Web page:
If you think about the iPod, the iPhone, the iPad, and even iTunes, these are all products in categories that already existed. The iPad, for example, was a tablet, and there wasn’t anything new about bringing a tablet computer to the market. So what set it apart from all the others? As with all his other products, Steve kept it in development until all the technology was available to make it a great product, and his teams had come up with design solutions and user interface solutions that met his extraordinarily high standards. When the iPod was introduced, it set the new standard for all MP3 players.
That’s what Steve did with each new addition to the lineup: He led his teams to create a product that he himself wanted to use. It’s as if at each step he was asking himself, “What is still missing to make this a product that I want to own and use?” He would not say, “Okay, it’s ready to be introduced,” until it met his own personal standard. And that’s why, each time, Steve’s next new product set the standard for the category: he was his own ultimate consumer.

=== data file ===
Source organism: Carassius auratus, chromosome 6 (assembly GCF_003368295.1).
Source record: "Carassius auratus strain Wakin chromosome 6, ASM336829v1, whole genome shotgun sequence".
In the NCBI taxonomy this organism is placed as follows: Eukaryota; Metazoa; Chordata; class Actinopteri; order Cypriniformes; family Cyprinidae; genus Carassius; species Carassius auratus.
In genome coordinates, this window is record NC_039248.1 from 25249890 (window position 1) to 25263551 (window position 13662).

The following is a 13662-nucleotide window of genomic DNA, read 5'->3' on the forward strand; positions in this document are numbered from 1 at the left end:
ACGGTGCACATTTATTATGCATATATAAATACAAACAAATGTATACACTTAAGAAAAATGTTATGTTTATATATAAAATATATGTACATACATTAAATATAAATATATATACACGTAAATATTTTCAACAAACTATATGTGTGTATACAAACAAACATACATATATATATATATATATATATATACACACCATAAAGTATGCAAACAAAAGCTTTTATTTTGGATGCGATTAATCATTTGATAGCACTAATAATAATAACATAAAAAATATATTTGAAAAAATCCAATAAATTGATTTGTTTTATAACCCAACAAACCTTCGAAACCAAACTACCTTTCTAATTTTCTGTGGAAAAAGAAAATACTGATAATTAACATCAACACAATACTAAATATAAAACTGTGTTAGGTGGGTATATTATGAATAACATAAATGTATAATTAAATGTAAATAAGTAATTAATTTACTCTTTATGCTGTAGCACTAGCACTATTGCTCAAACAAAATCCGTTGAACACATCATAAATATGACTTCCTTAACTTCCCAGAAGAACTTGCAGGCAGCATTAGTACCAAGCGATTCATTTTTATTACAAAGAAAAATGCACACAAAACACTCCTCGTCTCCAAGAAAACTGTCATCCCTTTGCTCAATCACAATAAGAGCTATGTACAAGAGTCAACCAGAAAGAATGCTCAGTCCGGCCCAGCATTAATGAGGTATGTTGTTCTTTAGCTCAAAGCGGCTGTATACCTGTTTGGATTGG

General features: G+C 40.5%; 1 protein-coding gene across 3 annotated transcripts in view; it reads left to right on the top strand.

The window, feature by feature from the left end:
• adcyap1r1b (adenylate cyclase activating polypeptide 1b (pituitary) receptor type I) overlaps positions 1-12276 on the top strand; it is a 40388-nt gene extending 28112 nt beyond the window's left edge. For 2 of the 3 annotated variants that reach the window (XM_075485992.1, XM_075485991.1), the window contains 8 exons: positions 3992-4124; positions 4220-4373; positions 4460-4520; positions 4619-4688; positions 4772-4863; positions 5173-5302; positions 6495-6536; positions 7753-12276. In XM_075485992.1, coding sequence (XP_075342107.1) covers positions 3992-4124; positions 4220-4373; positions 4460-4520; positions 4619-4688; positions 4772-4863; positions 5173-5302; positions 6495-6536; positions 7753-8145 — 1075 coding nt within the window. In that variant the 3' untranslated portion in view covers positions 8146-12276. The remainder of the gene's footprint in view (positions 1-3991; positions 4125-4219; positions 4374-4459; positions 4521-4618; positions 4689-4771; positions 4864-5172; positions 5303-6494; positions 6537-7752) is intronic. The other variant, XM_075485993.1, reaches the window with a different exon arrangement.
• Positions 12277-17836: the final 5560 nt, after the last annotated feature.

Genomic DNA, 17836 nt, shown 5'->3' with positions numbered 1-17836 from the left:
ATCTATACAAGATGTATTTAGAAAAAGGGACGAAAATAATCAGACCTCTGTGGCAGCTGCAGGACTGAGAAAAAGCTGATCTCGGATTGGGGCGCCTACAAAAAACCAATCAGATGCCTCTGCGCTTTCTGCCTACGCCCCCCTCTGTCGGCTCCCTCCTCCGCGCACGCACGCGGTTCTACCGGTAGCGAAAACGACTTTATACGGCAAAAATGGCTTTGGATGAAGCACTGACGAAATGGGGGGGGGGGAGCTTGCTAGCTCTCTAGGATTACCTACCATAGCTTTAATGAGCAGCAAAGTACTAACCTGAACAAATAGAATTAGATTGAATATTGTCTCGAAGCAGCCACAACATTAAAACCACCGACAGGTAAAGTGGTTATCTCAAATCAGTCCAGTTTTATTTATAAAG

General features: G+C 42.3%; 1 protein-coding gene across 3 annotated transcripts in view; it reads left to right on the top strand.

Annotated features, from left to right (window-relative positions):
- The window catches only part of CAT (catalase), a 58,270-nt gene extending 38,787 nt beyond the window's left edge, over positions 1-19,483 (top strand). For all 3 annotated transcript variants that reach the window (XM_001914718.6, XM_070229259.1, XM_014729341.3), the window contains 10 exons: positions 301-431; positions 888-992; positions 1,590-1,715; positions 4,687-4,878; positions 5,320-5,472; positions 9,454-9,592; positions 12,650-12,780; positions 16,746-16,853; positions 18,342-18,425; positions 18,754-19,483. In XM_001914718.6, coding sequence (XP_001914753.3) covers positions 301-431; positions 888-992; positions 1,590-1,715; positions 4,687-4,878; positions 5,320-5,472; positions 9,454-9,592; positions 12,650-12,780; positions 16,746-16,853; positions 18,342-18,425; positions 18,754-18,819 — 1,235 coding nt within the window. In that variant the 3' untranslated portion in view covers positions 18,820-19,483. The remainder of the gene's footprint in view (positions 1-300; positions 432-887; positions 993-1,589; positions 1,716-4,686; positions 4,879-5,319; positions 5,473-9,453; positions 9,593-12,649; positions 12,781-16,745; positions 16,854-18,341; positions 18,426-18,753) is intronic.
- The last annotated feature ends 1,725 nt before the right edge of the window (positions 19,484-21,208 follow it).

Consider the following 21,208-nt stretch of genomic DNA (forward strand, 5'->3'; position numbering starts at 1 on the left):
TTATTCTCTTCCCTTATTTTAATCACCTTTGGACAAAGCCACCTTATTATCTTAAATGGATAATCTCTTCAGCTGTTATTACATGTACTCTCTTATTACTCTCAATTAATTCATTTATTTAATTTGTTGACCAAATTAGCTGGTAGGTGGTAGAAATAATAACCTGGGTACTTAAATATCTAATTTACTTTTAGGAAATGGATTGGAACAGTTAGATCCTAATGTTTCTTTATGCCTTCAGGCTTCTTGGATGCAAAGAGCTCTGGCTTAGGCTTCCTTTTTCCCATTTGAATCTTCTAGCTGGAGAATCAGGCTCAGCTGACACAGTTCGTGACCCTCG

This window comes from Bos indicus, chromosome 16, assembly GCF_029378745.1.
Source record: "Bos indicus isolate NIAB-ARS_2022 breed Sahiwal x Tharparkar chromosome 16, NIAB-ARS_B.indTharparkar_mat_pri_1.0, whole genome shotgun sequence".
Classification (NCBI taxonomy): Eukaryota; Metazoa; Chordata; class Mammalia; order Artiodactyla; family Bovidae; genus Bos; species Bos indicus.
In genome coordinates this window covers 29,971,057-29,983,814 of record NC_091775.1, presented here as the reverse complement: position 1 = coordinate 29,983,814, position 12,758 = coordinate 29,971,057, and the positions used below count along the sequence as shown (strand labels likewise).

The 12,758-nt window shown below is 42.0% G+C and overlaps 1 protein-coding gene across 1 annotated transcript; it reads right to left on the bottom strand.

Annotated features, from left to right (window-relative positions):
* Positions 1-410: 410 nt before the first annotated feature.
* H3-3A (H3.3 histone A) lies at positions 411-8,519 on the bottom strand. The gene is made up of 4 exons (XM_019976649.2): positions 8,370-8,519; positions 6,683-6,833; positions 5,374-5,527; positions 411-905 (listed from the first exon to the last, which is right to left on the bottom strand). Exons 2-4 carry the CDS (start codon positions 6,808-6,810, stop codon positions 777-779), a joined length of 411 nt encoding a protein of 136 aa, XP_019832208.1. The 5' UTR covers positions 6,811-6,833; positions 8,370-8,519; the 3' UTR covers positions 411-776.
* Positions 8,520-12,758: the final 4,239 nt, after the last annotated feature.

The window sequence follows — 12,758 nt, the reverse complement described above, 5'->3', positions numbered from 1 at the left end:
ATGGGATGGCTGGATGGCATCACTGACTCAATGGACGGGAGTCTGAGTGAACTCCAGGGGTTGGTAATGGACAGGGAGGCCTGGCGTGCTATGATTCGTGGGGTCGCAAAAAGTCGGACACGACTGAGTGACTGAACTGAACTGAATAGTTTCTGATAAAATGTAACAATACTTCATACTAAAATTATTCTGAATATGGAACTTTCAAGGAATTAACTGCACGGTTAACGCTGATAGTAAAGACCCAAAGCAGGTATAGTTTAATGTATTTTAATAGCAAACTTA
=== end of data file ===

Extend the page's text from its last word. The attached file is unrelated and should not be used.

After Apple introduced the iPod, a Silicon Valley company known mostly for its storage products, SanDisk, came out with an MP3 player. Why? The SanDisk CEO, when asked some time later, gave an answer along the lines of, “Well, we got 3 percent market share.”
Instead of asking, “How can we give buyers a great mobile music player?” or “What’s our vision for creating a product that breaks new ground?” ...